The design of this flying robot is a bit unlike anything on the market. It looks like a flying ducted fan, with a few electronics strapped to the bottom. It’s big, but also has the minimum number of rotors, to have the highest power density possible with current technology. With a few calculations, [luca] predicted this robot will be able to hoist an IMU, GPS, ultrasonic range finder, optical flow camera, and a LIDAR module in the air for about fifty minutes. That’s a remarkably long flight time for something that hovers, and we can’t wait to see how [luca]’s build turns out.
Want to play around with the ESP8266? You’ll need a breadboard adapter, which allows you to connect the ESP8266 to a breadboard as you refine your design. Sure, you could just buy one, but where’s the fun in that?
[Markus Ulsass] designed a simple breadboard adapter for his ESP8266 that can be easily etched and built at home, but which has most of the features of the commercial versions. His adapter features a voltage regulator that can handle anything up to 7 volts and which has reverse polarity protection and a reset switch that puts the ESP8266 into flash mode, where it can be reprogrammed.
In the US, we don’t hear much about computing from beyond the Anglosphere. We’ve seen some home computer clones from behind the iron curtain, but getting any information about them is hard. If you find an old keyboard with a QWERTZ layout, or even a few Cyrillic characters, in the States, it’s a rarity. To date, the only French computer on Hackaday is an old Minitel dumb terminal. To help rectify this, [Jeremie Marsin], [Thierry Mazzoleni], and [Jean Paul Mari] from Quebec brought the best of the French computing revolution of the 1980s along to this year’s Vintage Computer Festival East
The evolution of the reigning champion of this exhibit begins with the Micronique Victor Lambda, a licensed copy of a purely American computer, the Interact Home Computer System. This computer featured a 2 MHz 8080A, 8 or 16 kB of RAM, and was quickly discontinued. The French company Micronique quickly bought the original designs and remarketed the computer in France.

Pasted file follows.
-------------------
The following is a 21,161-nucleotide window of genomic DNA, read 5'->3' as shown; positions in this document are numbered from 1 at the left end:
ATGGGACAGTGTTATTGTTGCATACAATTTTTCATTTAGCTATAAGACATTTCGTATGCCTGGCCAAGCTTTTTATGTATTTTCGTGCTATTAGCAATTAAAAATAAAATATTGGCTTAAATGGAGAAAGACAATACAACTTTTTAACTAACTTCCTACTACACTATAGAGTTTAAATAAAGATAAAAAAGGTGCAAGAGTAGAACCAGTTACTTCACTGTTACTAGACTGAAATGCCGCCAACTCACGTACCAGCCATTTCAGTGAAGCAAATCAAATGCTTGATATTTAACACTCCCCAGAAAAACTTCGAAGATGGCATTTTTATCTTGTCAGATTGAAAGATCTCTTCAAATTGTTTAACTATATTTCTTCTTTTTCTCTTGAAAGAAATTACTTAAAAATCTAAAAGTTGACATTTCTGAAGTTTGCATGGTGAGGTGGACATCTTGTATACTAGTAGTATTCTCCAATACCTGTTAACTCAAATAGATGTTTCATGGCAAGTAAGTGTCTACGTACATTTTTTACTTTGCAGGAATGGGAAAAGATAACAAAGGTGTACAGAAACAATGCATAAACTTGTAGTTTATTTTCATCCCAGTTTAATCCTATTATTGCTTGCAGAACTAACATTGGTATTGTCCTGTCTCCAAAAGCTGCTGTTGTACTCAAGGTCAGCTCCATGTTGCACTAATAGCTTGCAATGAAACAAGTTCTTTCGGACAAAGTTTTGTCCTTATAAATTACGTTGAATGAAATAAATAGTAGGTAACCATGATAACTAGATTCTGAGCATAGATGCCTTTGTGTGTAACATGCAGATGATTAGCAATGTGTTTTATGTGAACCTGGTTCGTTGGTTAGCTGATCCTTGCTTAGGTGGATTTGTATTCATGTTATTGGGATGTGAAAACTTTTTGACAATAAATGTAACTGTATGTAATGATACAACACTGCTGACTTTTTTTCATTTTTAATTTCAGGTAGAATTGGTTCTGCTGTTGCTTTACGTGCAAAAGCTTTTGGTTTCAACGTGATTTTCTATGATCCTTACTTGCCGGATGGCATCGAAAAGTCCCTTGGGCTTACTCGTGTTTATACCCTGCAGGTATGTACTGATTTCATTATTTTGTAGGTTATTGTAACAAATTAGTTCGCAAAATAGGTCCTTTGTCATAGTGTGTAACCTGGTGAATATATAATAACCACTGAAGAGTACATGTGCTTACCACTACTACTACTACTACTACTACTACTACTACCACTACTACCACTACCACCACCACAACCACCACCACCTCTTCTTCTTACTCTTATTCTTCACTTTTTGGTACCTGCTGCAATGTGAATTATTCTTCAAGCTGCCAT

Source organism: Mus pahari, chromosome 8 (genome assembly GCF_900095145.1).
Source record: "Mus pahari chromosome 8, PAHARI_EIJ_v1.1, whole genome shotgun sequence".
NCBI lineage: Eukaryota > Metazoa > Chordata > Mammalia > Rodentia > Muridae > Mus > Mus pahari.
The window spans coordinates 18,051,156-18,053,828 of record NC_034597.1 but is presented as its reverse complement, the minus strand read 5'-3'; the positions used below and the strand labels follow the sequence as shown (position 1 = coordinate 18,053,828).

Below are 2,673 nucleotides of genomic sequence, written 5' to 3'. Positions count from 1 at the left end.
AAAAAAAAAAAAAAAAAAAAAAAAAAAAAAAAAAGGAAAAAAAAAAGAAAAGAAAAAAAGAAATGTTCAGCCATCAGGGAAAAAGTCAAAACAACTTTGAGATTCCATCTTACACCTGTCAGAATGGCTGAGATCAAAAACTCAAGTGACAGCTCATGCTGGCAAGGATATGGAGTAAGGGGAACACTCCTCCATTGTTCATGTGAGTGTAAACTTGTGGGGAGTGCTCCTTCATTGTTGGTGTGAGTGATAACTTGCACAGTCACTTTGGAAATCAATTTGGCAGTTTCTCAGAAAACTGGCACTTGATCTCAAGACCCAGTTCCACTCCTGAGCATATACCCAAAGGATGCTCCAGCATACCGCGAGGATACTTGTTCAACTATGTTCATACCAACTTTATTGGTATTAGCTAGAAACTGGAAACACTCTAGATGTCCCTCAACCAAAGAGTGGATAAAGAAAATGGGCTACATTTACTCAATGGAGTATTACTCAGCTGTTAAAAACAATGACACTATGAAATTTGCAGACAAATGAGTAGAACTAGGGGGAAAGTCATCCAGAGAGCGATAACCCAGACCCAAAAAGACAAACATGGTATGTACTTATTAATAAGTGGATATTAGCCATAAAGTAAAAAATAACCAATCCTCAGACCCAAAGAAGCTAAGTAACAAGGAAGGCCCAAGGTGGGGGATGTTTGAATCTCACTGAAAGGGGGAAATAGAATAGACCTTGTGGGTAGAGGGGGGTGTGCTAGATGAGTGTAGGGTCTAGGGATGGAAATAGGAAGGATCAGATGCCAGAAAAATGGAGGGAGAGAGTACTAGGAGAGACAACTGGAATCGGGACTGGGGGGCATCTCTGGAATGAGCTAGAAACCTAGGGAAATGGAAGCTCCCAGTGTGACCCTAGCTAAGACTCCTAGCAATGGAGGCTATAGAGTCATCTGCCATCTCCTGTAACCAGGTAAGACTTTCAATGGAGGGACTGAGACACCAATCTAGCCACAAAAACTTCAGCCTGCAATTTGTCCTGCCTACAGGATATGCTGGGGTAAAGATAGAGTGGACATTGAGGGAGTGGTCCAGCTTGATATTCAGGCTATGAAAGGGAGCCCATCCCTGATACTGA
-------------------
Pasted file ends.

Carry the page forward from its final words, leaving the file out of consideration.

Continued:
In a few short years, Micronique took this design and turned it into the Hector. This machine featured a 5 MHz Z80, 48 kB of RAM, high resolution graphics (243×231 at four colors) and included BASIC and Forth interpreters.
The Victor and Hector were the best home computers at the time, but for every Commodore or Apple, you need a ZX Spectrum. France’s version of this tiny computer with a terrible keyboard was the Matra Alice 32, a computer with a 1 MHz 6803, 16kB of Ram, and a real 80×25 text mode. The Alice is heavily based on the American TRS-80 MC-10, with a SCART connector and an AZERTY keyboard.
The weirdest computer [Jeremie], [Thierry], and [Jean Paul] brought out? That would be the Excelvision EXL100. The 1980s, for better or worse, were the times of the Z80 and 6502. The EXL100 was running something completely different. This home computer used a TMS7020 CPU from Texas Instruments, a speech synthesizer, and a wireless keyboard. Very strange for the time and relatively inexpensive; in 1984 this computer cost only ₣3190, or about $550 USD.
[Jeremie], [Thierry], and [Jean Paul] had an exhibit that presented the best the Francosphere had to offer to the computing world in the 80s and 90s. We haven’t seen enough early computers from outside the US, so we’re happy to have met these guys at the 11th annual Vintage Computer Festival East.
On of our favorite science DIY YouTube channels, [NightHawkInLight] shows us how he made this awesome cannon — with interchangeable cannon cartridges! It even has a bit of a steampunk feel to it.
Nitrocellulose, or flash cotton as it’s more commonly known, is used by magicians for fireball magic tricks. Similar to flash paper, it burns up very fast and leaves almost no ash or residue. Creating the fireball effect is as simple as igniting it inside a tube — expanding gases take care of launching it out quite violently.
All the action is in the 3/4″ copper tube cartridges that come complete with home-made glow-plugs made from nichrome wire harvested from a broken hairdryer. These interchangeable cartridges allow [NightHawkInLight] to load up ahead of time and fire them off in quick succession.